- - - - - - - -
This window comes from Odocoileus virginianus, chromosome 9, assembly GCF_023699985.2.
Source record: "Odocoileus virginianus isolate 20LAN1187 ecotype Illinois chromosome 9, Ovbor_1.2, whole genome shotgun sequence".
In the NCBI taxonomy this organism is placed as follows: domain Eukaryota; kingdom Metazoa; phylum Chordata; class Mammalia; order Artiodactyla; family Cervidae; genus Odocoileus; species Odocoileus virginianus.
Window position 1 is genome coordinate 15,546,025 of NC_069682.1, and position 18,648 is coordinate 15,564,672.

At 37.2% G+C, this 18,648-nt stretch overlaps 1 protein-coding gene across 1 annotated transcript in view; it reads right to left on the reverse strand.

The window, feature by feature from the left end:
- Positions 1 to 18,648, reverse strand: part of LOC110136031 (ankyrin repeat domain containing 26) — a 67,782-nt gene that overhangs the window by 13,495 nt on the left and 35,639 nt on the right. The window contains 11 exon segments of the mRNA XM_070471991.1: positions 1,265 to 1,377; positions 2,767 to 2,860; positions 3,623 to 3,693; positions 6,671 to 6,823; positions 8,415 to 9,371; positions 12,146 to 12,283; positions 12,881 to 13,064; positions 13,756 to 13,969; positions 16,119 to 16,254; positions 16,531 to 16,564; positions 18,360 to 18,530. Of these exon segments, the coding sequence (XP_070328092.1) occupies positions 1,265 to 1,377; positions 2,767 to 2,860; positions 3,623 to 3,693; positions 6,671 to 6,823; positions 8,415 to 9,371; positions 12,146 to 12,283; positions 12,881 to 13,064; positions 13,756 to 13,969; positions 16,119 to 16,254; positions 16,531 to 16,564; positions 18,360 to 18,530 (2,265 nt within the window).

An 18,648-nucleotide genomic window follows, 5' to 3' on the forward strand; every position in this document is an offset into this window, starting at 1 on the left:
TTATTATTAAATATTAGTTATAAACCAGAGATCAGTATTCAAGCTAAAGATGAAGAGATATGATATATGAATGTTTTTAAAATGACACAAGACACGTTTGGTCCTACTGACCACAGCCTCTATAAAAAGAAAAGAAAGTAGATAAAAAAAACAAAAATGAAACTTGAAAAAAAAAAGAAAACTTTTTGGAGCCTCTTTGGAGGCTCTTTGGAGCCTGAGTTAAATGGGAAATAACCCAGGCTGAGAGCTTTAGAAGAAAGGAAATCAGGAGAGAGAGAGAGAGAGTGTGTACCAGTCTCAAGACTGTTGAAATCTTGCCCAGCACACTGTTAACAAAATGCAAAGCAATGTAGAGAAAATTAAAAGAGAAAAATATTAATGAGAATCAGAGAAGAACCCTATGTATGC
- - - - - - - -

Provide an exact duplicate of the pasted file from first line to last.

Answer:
This window comes from Odocoileus virginianus, chromosome 9, assembly GCF_023699985.2.
Source record: "Odocoileus virginianus isolate 20LAN1187 ecotype Illinois chromosome 9, Ovbor_1.2, whole genome shotgun sequence".
In the NCBI taxonomy this organism is placed as follows: domain Eukaryota; kingdom Metazoa; phylum Chordata; class Mammalia; order Artiodactyla; family Cervidae; genus Odocoileus; species Odocoileus virginianus.
Window position 1 is genome coordinate 15,546,025 of NC_069682.1, and position 18,648 is coordinate 15,564,672.

At 37.2% G+C, this 18,648-nt stretch overlaps 1 protein-coding gene across 1 annotated transcript in view; it reads right to left on the reverse strand.

The window, feature by feature from the left end:
- Positions 1 to 18,648, reverse strand: part of LOC110136031 (ankyrin repeat domain containing 26) — a 67,782-nt gene that overhangs the window by 13,495 nt on the left and 35,639 nt on the right. The window contains 11 exon segments of the mRNA XM_070471991.1: positions 1,265 to 1,377; positions 2,767 to 2,860; positions 3,623 to 3,693; positions 6,671 to 6,823; positions 8,415 to 9,371; positions 12,146 to 12,283; positions 12,881 to 13,064; positions 13,756 to 13,969; positions 16,119 to 16,254; positions 16,531 to 16,564; positions 18,360 to 18,530. Of these exon segments, the coding sequence (XP_070328092.1) occupies positions 1,265 to 1,377; positions 2,767 to 2,860; positions 3,623 to 3,693; positions 6,671 to 6,823; positions 8,415 to 9,371; positions 12,146 to 12,283; positions 12,881 to 13,064; positions 13,756 to 13,969; positions 16,119 to 16,254; positions 16,531 to 16,564; positions 18,360 to 18,530 (2,265 nt within the window).

An 18,648-nucleotide genomic window follows, 5' to 3' on the forward strand; every position in this document is an offset into this window, starting at 1 on the left:
TTATTATTAAATATTAGTTATAAACCAGAGATCAGTATTCAAGCTAAAGATGAAGAGATATGATATATGAATGTTTTTAAAATGACACAAGACACGTTTGGTCCTACTGACCACAGCCTCTATAAAAAGAAAAGAAAGTAGATAAAAAAAACAAAAATGAAACTTGAAAAAAAAAAGAAAACTTTTTGGAGCCTCTTTGGAGGCTCTTTGGAGCCTGAGTTAAATGGGAAATAACCCAGGCTGAGAGCTTTAGAAGAAAGGAAATCAGGAGAGAGAGAGAGAGAGTGTGTACCAGTCTCAAGACTGTTGAAATCTTGCCCAGCACACTGTTAACAAAATGCAAAGCAATGTAGAGAAAATTAAAAGAGAAAAATATTAATGAGAATCAGAGAAGAACCCTATGTATGC